5 Reasons your slide presentations need animation

I remember a time when Powerpoint experts were scathing about animation in slide decks.  They believed they were gimmicky, unnecessary and distracting.

Many business leaders and academics agreed. “The facts are the important thing.” But fortunately things have moved on, today we understand that animation is a powerful tool to help engage an audience and ensure your content is remembered.

Here are five key reasons why you should use movement – plus some guidance on how to – and how not to.


Transitions between similar slides or topics may not be noticed

If you are trying to show change, particularly if you have a strictly structured slide template, the important change may pass unnoticed by some. Transitions can be used to emphasise changes in content or topic.

More emphatic animations can be used for key section changes, while gentler ones can indicate progress within chapters.


Movement captures attention

As animals we’re hard wired to spot movement. It’s an evolutionary trait that’s vital to both hunter and hunted. So, movement on a screen immediately stands out against static material. Studies suggest that it may also increase retention and recall as it reinforces learning.



Used judiciously, animated content can really help establish your key point in a viewer’s memory. Obviously you or your supplier need to put a bit of work in to ensure that your impact point has plenty of ‘Wow’ factor.

Like a movie, it’s all about pace. A quiet narrative – then a build up, then a memorable climax, then resolve to a steady finish. You don’t always need to end on a bang – but it can help!



Demonstrate dynamic content

Static slides are not good at conveying dynamic data, such as showing change over time, or the result of two actions combining or conflicting.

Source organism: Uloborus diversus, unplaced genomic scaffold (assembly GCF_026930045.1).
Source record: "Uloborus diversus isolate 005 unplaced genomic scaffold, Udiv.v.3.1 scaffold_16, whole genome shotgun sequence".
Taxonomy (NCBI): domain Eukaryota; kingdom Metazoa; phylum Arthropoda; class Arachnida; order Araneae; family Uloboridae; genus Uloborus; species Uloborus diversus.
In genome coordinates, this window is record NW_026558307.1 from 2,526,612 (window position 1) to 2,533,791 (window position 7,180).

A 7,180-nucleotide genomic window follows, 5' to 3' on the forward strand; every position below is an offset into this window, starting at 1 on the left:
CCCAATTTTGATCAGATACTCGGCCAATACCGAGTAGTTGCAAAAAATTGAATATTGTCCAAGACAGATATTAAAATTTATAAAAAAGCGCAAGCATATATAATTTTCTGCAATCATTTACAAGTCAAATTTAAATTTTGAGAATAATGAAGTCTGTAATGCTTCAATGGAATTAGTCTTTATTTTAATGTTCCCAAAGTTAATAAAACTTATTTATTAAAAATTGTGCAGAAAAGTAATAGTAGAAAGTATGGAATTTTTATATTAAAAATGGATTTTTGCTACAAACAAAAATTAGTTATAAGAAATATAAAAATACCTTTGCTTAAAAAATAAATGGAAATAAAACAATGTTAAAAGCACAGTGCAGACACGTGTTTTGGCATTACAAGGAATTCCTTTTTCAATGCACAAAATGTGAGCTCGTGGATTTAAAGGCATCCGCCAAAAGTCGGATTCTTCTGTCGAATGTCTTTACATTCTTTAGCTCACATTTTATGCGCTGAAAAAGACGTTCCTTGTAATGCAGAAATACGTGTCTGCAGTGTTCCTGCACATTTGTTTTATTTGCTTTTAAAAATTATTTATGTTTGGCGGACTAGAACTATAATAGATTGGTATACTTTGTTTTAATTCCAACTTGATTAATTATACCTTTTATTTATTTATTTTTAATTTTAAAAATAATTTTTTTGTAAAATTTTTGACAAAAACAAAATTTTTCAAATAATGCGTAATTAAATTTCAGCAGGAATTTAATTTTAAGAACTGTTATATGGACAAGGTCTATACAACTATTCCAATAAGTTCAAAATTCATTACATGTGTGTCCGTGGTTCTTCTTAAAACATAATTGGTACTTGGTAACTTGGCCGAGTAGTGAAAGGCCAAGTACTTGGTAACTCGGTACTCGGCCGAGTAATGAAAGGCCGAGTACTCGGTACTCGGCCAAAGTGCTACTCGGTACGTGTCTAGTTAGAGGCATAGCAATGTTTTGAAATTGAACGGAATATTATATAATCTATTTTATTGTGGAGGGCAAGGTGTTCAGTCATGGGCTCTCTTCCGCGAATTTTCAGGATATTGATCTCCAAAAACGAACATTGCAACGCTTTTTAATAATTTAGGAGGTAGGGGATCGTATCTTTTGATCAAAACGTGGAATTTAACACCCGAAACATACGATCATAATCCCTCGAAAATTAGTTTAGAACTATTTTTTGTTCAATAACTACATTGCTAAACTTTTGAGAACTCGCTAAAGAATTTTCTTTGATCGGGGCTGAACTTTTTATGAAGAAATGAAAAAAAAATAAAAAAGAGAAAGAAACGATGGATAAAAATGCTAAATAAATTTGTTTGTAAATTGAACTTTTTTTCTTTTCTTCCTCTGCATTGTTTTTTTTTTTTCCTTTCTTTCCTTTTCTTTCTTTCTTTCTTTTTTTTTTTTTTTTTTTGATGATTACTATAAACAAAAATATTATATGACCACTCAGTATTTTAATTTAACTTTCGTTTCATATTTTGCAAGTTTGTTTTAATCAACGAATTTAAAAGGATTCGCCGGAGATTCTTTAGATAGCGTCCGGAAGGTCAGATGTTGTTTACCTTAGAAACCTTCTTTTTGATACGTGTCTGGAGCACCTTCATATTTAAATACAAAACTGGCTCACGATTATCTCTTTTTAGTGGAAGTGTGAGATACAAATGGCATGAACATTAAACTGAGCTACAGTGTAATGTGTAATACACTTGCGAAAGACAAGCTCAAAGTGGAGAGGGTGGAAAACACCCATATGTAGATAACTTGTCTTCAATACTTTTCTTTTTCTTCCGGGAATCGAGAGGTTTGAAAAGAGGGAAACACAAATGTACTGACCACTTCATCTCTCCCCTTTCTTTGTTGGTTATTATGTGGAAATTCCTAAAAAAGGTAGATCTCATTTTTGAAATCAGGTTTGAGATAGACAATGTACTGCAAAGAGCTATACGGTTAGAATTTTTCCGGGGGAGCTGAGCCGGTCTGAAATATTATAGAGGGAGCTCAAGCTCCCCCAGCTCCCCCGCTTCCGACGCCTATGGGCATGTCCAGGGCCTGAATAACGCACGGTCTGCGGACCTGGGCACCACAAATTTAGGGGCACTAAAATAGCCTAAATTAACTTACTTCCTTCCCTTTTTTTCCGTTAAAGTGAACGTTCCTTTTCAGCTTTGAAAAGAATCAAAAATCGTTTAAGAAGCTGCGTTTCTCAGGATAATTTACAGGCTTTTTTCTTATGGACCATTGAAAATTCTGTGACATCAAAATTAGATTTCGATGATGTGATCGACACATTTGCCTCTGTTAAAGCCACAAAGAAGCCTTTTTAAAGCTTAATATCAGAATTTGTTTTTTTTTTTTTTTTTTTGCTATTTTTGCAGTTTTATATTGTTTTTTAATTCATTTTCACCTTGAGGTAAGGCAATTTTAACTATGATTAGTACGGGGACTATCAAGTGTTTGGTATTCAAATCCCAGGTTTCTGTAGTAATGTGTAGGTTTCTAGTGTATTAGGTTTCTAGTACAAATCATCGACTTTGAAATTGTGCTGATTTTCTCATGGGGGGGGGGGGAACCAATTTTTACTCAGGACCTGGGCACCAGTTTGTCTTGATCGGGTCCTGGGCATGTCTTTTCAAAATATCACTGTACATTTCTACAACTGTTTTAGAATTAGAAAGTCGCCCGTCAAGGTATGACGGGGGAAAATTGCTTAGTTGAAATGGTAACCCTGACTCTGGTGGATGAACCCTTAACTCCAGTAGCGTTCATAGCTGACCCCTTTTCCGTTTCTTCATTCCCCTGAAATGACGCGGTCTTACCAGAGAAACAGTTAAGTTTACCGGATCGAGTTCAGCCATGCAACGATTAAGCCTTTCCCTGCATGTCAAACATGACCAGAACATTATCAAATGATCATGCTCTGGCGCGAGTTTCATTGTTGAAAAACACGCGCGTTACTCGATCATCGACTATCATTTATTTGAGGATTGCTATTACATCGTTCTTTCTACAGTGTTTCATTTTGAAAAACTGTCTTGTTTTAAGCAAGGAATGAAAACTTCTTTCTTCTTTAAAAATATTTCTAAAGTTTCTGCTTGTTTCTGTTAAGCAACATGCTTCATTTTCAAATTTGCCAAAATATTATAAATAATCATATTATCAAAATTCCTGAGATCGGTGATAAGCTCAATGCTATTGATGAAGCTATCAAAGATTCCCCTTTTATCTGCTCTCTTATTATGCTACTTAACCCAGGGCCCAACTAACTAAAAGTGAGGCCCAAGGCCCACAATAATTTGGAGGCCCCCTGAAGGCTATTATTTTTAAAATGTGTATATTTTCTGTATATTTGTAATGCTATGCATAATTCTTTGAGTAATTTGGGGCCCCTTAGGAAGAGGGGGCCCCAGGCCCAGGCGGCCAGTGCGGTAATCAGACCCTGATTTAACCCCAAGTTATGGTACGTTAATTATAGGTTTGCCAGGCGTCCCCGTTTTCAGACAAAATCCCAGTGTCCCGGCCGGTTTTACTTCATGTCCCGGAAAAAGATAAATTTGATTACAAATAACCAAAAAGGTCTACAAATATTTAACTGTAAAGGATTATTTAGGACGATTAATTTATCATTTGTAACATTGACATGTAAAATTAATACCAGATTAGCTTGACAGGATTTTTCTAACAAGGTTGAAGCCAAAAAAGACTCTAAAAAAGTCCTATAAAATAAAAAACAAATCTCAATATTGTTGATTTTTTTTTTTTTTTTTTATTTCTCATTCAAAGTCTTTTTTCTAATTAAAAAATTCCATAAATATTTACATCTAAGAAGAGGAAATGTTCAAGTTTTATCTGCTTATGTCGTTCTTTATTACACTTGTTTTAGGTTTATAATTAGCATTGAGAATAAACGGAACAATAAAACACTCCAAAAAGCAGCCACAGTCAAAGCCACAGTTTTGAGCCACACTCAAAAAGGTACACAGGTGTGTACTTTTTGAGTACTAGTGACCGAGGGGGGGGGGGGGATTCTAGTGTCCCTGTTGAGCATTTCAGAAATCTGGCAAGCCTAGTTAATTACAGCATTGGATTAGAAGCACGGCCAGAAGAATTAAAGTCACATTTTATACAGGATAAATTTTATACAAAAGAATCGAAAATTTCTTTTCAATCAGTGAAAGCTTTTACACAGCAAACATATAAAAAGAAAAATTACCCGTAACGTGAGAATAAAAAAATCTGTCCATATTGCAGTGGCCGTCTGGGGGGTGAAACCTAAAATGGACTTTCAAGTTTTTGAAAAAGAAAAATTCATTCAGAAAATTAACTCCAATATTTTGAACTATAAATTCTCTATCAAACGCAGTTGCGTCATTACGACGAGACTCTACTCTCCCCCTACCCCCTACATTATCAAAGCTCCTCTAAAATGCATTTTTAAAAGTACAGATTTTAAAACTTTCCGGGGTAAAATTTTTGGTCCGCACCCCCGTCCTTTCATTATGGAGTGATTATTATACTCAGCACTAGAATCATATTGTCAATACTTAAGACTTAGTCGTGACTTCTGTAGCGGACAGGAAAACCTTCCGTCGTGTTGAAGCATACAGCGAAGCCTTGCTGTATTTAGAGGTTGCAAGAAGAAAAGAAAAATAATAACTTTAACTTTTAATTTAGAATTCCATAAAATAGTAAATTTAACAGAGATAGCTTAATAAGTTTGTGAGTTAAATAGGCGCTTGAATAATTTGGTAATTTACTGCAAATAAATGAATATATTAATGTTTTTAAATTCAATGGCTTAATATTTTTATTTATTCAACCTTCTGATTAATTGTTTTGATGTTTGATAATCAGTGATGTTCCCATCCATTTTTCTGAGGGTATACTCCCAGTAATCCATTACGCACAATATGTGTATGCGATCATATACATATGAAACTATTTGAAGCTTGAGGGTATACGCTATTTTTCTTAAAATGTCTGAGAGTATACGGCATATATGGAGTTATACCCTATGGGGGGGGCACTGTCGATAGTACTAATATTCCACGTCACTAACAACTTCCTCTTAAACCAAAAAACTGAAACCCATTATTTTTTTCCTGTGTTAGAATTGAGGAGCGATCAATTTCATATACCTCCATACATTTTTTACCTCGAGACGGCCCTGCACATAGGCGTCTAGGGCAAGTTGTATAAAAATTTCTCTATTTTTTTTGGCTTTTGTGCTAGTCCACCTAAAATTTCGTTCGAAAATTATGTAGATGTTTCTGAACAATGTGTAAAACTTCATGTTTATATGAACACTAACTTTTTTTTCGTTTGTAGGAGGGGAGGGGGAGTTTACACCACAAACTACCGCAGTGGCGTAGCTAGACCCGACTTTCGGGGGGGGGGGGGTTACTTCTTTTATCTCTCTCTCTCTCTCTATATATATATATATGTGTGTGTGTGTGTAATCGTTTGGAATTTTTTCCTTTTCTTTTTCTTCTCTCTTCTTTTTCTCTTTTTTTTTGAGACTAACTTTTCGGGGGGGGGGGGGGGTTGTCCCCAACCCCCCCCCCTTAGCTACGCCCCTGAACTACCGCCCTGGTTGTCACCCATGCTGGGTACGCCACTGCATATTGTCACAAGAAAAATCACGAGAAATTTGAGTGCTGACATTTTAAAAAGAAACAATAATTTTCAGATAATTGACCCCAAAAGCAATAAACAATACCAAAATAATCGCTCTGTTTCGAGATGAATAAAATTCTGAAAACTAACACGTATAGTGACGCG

Use animation to show those changes. Let your data build to visually show outcomes. If results are dramatic- it’s time to use a bit of drama.



It’s the age of the 6 second ad

Maybe our attention span is shorter, but one great product of fast online culture has been creative talent’s ability to craft wonderful gems of communications around 6 seconds long. It began with interstitial ads getting a message over fast, without alienating viewers. Soon they were appearing in gaming, and bumper ads on YouTube and TV sponsorship.

With some clever creative animation, think what 6 seconds could do in your presentation?


… and time to stand alone

So far we’ve looked at animation in speaker-support presentations. But what about when the speaker is not there?

A Powerpoint style presentation can easily be turned into a stand-alone video for social media or website use – or perhaps a kiosk system. Without the speaker though, it requires something to tie the whole together. Of course you can use a voice over, but this is not necessarily ideal, or even possible in cases when audio is not available.

This is where animation can tie the slides together. Carefully considered transitions and subtle movement creates a narrative flow that engages the viewer.

A speaker support presentation turned into a stand-alone video

Animation and transitions retain attention when used to support an otherwise static blog post.